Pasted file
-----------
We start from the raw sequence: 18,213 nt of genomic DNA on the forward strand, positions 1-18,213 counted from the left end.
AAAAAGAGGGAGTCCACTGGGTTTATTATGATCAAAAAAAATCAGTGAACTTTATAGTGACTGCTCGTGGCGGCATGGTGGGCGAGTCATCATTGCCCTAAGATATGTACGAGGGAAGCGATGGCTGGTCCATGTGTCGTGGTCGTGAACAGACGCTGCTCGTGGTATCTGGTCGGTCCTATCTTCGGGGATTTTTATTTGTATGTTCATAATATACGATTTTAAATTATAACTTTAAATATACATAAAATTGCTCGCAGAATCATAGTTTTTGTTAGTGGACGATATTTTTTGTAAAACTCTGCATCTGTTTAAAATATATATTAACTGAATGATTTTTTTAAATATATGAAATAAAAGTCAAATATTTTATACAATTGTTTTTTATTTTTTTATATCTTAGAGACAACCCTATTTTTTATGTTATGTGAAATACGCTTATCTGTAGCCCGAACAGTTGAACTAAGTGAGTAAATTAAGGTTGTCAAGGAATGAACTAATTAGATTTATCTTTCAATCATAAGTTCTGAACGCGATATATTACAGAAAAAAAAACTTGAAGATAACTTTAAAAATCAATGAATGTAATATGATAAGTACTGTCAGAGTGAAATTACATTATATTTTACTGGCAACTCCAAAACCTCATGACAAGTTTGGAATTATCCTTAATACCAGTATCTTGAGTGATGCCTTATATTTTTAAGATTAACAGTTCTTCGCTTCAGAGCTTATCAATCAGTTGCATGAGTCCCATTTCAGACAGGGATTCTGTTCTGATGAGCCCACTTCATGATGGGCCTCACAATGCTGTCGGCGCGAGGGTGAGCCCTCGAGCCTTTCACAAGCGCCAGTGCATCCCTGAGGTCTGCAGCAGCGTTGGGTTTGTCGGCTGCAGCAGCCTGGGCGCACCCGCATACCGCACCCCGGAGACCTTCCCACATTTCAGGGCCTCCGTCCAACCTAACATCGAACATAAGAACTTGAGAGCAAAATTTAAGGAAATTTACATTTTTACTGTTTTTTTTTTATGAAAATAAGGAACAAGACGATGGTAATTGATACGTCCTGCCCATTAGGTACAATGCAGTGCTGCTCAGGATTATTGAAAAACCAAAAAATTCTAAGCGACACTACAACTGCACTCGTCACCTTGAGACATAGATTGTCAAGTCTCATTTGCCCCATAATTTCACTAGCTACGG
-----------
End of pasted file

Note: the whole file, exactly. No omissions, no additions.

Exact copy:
We start from the raw sequence: 18,213 nt of genomic DNA on the forward strand, positions 1-18,213 counted from the left end.
AAAAAGAGGGAGTCCACTGGGTTTATTATGATCAAAAAAAATCAGTGAACTTTATAGTGACTGCTCGTGGCGGCATGGTGGGCGAGTCATCATTGCCCTAAGATATGTACGAGGGAAGCGATGGCTGGTCCATGTGTCGTGGTCGTGAACAGACGCTGCTCGTGGTATCTGGTCGGTCCTATCTTCGGGGATTTTTATTTGTATGTTCATAATATACGATTTTAAATTATAACTTTAAATATACATAAAATTGCTCGCAGAATCATAGTTTTTGTTAGTGGACGATATTTTTTGTAAAACTCTGCATCTGTTTAAAATATATATTAACTGAATGATTTTTTTAAATATATGAAATAAAAGTCAAATATTTTATACAATTGTTTTTTATTTTTTTATATCTTAGAGACAACCCTATTTTTTATGTTATGTGAAATACGCTTATCTGTAGCCCGAACAGTTGAACTAAGTGAGTAAATTAAGGTTGTCAAGGAATGAACTAATTAGATTTATCTTTCAATCATAAGTTCTGAACGCGATATATTACAGAAAAAAAAACTTGAAGATAACTTTAAAAATCAATGAATGTAATATGATAAGTACTGTCAGAGTGAAATTACATTATATTTTACTGGCAACTCCAAAACCTCATGACAAGTTTGGAATTATCCTTAATACCAGTATCTTGAGTGATGCCTTATATTTTTAAGATTAACAGTTCTTCGCTTCAGAGCTTATCAATCAGTTGCATGAGTCCCATTTCAGACAGGGATTCTGTTCTGATGAGCCCACTTCATGATGGGCCTCACAATGCTGTCGGCGCGAGGGTGAGCCCTCGAGCCTTTCACAAGCGCCAGTGCATCCCTGAGGTCTGCAGCAGCGTTGGGTTTGTCGGCTGCAGCAGCCTGGGCGCACCCGCATACCGCACCCCGGAGACCTTCCCACATTTCAGGGCCTCCGTCCAACCTAACATCGAACATAAGAACTTGAGAGCAAAATTTAAGGAAATTTACATTTTTACTGTTTTTTTTTTATGAAAATAAGGAACAAGACGATGGTAATTGATACGTCCTGCCCATTAGGTACAATGCAGTGCTGCTCAGGATTATTGAAAAACCAAAAAATTCTAAGCGACACTACAACTGCACTCGTCACCTTGAGACATAGATTGTCAAGTCTCATTTGCCCCATAATTTCACTAGCTACGG